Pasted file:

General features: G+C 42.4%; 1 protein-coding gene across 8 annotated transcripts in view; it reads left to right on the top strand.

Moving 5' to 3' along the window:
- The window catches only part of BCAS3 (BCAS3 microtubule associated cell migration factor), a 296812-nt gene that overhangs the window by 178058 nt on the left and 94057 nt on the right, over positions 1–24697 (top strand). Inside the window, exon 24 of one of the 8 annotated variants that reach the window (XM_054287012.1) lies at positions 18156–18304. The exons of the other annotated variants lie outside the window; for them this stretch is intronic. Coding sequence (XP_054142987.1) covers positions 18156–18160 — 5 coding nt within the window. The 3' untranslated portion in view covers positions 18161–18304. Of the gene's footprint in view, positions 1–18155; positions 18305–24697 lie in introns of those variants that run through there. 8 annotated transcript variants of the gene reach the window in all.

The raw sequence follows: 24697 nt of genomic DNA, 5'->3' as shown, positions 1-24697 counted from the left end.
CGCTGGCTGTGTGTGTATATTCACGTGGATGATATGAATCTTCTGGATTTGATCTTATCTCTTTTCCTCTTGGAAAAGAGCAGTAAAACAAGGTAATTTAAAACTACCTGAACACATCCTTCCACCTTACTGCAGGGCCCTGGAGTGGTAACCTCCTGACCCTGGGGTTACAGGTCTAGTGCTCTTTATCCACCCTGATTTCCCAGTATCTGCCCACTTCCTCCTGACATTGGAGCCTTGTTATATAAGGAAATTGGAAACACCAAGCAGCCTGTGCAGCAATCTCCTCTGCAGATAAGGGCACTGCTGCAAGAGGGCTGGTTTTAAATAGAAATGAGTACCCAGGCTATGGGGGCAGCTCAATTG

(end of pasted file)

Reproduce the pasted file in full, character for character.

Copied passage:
General features: G+C 42.4%; 1 protein-coding gene across 8 annotated transcripts in view; it reads left to right on the top strand.

Moving 5' to 3' along the window:
- The window catches only part of BCAS3 (BCAS3 microtubule associated cell migration factor), a 296812-nt gene that overhangs the window by 178058 nt on the left and 94057 nt on the right, over positions 1–24697 (top strand). Inside the window, exon 24 of one of the 8 annotated variants that reach the window (XM_054287012.1) lies at positions 18156–18304. The exons of the other annotated variants lie outside the window; for them this stretch is intronic. Coding sequence (XP_054142987.1) covers positions 18156–18160 — 5 coding nt within the window. The 3' untranslated portion in view covers positions 18161–18304. Of the gene's footprint in view, positions 1–18155; positions 18305–24697 lie in introns of those variants that run through there. 8 annotated transcript variants of the gene reach the window in all.

The raw sequence follows: 24697 nt of genomic DNA, 5'->3' as shown, positions 1-24697 counted from the left end.
CGCTGGCTGTGTGTGTATATTCACGTGGATGATATGAATCTTCTGGATTTGATCTTATCTCTTTTCCTCTTGGAAAAGAGCAGTAAAACAAGGTAATTTAAAACTACCTGAACACATCCTTCCACCTTACTGCAGGGCCCTGGAGTGGTAACCTCCTGACCCTGGGGTTACAGGTCTAGTGCTCTTTATCCACCCTGATTTCCCAGTATCTGCCCACTTCCTCCTGACATTGGAGCCTTGTTATATAAGGAAATTGGAAACACCAAGCAGCCTGTGCAGCAATCTCCTCTGCAGATAAGGGCACTGCTGCAAGAGGGCTGGTTTTAAATAGAAATGAGTACCCAGGCTATGGGGGCAGCTCAATTG